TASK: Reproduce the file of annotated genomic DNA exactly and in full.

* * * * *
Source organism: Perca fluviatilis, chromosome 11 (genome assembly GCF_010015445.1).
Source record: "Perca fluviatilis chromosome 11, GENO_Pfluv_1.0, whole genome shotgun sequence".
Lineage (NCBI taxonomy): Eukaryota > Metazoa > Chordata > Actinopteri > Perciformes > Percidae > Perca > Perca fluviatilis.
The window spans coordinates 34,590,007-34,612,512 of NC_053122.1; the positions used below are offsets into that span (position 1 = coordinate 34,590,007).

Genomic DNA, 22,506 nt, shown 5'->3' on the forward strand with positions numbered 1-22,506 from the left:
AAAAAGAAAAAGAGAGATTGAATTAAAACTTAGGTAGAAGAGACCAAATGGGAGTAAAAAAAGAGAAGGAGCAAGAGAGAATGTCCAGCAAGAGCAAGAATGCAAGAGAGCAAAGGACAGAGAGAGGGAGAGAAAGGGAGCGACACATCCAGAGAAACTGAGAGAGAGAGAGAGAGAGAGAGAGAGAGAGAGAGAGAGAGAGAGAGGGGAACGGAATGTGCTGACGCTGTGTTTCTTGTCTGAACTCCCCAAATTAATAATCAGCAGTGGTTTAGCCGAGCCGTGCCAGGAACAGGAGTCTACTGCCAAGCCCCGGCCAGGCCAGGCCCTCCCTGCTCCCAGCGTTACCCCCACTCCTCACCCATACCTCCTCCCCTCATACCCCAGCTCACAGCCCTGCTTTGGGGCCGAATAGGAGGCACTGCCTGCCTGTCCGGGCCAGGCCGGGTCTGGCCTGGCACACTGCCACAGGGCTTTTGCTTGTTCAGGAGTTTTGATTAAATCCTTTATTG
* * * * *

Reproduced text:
Source organism: Perca fluviatilis, chromosome 11 (genome assembly GCF_010015445.1).
Source record: "Perca fluviatilis chromosome 11, GENO_Pfluv_1.0, whole genome shotgun sequence".
Lineage (NCBI taxonomy): Eukaryota > Metazoa > Chordata > Actinopteri > Perciformes > Percidae > Perca > Perca fluviatilis.
The window spans coordinates 34,590,007-34,612,512 of NC_053122.1; the positions used below are offsets into that span (position 1 = coordinate 34,590,007).

Genomic DNA, 22,506 nt, shown 5'->3' on the forward strand with positions numbered 1-22,506 from the left:
AAAAAGAAAAAGAGAGATTGAATTAAAACTTAGGTAGAAGAGACCAAATGGGAGTAAAAAAAGAGAAGGAGCAAGAGAGAATGTCCAGCAAGAGCAAGAATGCAAGAGAGCAAAGGACAGAGAGAGGGAGAGAAAGGGAGCGACACATCCAGAGAAACTGAGAGAGAGAGAGAGAGAGAGAGAGAGAGAGAGAGAGAGAGAGAGAGGGGAACGGAATGTGCTGACGCTGTGTTTCTTGTCTGAACTCCCCAAATTAATAATCAGCAGTGGTTTAGCCGAGCCGTGCCAGGAACAGGAGTCTACTGCCAAGCCCCGGCCAGGCCAGGCCCTCCCTGCTCCCAGCGTTACCCCCACTCCTCACCCATACCTCCTCCCCTCATACCCCAGCTCACAGCCCTGCTTTGGGGCCGAATAGGAGGCACTGCCTGCCTGTCCGGGCCAGGCCGGGTCTGGCCTGGCACACTGCCACAGGGCTTTTGCTTGTTCAGGAGTTTTGATTAAATCCTTTATTG